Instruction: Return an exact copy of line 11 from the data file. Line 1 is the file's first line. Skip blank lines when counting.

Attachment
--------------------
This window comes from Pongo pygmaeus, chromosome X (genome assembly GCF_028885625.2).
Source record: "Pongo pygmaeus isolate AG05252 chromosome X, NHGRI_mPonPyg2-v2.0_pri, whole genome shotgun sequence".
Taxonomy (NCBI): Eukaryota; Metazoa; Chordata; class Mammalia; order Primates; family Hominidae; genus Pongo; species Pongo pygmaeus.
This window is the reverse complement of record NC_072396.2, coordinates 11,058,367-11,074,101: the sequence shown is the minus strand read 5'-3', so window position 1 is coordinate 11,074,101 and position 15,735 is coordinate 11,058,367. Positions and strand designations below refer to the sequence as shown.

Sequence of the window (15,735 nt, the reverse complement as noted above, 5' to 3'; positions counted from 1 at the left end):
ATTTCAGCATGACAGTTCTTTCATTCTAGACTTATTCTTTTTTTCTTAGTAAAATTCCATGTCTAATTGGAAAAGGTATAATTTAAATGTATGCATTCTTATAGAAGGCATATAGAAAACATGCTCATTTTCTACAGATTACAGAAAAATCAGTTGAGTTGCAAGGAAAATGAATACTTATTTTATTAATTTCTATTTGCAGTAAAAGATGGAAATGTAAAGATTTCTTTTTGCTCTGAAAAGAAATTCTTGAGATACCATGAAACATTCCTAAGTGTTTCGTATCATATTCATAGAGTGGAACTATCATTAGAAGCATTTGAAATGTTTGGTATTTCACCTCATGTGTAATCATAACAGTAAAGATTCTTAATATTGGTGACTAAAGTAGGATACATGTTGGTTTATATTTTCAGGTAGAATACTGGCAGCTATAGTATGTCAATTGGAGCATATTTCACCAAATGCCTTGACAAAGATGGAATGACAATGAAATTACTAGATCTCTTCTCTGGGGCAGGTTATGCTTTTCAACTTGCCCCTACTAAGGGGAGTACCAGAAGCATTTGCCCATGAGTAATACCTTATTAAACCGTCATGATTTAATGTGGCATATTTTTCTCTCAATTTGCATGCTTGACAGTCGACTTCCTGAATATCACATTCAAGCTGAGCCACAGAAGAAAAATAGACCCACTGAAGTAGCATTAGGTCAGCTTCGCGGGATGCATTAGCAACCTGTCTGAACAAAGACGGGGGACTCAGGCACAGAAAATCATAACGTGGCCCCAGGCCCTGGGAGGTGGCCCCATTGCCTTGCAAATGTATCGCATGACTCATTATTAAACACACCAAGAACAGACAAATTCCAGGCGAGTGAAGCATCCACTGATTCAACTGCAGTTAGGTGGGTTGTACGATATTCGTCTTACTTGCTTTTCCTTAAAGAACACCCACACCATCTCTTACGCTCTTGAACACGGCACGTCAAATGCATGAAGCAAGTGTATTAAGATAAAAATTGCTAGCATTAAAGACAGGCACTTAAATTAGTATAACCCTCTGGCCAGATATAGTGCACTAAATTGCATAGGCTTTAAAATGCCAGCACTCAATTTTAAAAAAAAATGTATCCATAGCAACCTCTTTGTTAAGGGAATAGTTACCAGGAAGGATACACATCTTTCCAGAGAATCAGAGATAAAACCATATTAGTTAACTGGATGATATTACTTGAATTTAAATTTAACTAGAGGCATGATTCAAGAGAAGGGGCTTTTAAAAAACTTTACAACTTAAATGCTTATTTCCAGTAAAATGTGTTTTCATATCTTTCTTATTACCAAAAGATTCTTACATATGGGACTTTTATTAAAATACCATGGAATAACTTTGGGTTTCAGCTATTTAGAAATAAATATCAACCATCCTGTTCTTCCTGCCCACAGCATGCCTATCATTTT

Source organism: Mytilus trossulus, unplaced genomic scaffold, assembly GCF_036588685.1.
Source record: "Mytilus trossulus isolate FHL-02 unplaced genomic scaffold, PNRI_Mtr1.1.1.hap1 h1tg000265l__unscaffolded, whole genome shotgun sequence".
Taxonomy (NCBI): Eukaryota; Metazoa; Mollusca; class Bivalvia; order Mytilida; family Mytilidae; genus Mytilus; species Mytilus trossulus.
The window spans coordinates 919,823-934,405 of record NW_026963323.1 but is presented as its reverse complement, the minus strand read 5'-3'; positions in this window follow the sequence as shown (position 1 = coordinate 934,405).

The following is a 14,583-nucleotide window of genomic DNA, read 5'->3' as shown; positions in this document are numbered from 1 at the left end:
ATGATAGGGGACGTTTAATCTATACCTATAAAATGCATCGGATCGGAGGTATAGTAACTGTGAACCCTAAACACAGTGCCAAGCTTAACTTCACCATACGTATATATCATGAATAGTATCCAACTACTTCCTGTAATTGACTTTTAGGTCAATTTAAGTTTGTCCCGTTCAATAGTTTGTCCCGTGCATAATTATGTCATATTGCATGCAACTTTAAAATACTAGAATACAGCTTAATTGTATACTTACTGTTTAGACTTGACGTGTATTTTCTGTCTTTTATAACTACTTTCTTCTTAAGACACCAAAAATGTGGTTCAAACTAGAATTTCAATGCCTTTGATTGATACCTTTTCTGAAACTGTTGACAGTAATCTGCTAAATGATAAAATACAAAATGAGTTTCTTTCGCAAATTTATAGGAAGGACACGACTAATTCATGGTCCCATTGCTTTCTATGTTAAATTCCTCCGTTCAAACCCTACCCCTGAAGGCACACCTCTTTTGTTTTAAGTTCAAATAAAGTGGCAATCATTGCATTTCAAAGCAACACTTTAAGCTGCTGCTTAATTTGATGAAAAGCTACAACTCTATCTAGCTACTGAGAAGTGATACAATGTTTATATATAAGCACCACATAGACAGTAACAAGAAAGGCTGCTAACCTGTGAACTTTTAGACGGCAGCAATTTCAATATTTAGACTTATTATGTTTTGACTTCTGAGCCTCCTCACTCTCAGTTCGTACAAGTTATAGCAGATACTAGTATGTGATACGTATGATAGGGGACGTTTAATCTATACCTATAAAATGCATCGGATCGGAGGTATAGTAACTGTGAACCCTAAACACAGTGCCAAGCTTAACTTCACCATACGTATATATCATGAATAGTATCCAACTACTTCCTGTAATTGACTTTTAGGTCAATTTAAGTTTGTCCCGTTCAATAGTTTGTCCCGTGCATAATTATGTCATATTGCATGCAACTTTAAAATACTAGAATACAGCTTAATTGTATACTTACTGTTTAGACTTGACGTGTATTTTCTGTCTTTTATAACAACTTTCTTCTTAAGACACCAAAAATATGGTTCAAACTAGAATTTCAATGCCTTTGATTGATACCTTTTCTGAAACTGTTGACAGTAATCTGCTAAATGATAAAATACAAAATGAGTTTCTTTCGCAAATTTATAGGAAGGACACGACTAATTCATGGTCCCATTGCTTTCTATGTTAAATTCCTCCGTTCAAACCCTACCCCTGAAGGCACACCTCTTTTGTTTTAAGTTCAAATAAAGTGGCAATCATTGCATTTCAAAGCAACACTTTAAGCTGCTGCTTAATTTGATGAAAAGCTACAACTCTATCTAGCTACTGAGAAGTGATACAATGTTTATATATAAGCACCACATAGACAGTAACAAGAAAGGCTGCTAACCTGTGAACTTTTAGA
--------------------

The following is a 14,583-nucleotide window of genomic DNA, read 5'->3' as shown; positions in this document are numbered from 1 at the left end: